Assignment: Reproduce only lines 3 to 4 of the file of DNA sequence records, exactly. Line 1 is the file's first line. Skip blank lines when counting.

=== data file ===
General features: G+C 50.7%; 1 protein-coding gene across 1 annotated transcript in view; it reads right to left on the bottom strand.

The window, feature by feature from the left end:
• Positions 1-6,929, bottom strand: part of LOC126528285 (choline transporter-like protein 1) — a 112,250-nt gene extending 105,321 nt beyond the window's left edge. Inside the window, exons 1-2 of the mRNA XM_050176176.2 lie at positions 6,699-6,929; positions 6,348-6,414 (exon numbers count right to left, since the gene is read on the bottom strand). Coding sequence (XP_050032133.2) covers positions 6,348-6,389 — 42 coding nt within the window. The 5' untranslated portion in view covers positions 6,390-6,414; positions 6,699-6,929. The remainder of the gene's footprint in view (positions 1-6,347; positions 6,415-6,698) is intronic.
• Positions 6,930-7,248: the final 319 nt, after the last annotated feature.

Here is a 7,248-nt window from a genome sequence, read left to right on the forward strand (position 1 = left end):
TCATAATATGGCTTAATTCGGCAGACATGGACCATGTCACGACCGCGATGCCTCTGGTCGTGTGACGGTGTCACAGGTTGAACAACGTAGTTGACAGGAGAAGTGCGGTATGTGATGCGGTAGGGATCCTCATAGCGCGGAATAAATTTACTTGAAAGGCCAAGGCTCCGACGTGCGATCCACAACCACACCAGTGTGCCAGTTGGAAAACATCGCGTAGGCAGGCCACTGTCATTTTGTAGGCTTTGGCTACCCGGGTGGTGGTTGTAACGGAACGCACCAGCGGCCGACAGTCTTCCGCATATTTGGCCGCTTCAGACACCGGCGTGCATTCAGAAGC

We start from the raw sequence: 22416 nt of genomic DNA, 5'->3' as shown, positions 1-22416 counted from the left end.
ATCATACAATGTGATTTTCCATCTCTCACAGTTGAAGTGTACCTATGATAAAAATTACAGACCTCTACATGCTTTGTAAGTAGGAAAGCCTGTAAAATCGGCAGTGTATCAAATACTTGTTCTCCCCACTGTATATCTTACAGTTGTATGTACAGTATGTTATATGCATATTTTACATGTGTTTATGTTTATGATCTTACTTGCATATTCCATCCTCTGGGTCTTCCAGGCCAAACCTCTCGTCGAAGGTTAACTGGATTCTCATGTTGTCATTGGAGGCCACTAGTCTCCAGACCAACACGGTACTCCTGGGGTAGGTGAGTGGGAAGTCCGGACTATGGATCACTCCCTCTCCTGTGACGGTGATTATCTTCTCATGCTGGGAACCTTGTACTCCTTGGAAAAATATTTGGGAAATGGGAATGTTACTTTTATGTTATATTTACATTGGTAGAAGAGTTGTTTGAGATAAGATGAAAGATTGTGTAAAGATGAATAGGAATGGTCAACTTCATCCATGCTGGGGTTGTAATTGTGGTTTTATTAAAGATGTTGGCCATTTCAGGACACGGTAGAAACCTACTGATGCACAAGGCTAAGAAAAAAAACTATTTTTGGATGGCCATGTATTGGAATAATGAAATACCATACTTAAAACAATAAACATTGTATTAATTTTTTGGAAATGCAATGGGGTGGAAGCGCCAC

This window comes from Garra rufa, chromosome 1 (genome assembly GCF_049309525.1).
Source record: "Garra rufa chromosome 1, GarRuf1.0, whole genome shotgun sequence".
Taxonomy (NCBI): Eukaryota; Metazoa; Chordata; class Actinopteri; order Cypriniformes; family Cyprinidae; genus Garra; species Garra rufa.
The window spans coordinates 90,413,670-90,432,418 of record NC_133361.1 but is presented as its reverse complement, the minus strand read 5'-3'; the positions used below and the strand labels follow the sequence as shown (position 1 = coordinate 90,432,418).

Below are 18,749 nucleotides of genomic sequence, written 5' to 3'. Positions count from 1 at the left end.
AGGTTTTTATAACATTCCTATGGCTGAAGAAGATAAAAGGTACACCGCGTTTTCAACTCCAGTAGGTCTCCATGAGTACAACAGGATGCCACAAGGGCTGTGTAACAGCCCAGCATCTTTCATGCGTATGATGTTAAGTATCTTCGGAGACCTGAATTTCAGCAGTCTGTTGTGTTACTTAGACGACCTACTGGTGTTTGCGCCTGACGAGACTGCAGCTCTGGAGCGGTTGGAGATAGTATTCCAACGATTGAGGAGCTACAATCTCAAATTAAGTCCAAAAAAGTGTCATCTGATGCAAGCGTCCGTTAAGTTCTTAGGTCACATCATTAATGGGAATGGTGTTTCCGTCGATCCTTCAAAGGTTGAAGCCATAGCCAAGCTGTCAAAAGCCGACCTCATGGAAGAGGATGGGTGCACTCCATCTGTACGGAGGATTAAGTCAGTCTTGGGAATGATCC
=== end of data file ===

• Positions 1-6,929, bottom strand: part of LOC126528285 (choline transporter-like protein 1) — a 112,250-nt gene extending 105,321 nt beyond the window's left edge. Inside the window, exons 1-2 of the mRNA XM_050176176.2 lie at positions 6,699-6,929; positions 6,348-6,414 (exon numbers count right to left, since the gene is read on the bottom strand). Coding sequence (XP_050032133.2) covers positions 6,348-6,389 — 42 coding nt within the window. The 5' untranslated portion in view covers positions 6,390-6,414; positions 6,699-6,929. The remainder of the gene's footprint in view (positions 1-6,347; positions 6,415-6,698) is intronic.
• Positions 6,930-7,248: the final 319 nt, after the last annotated feature.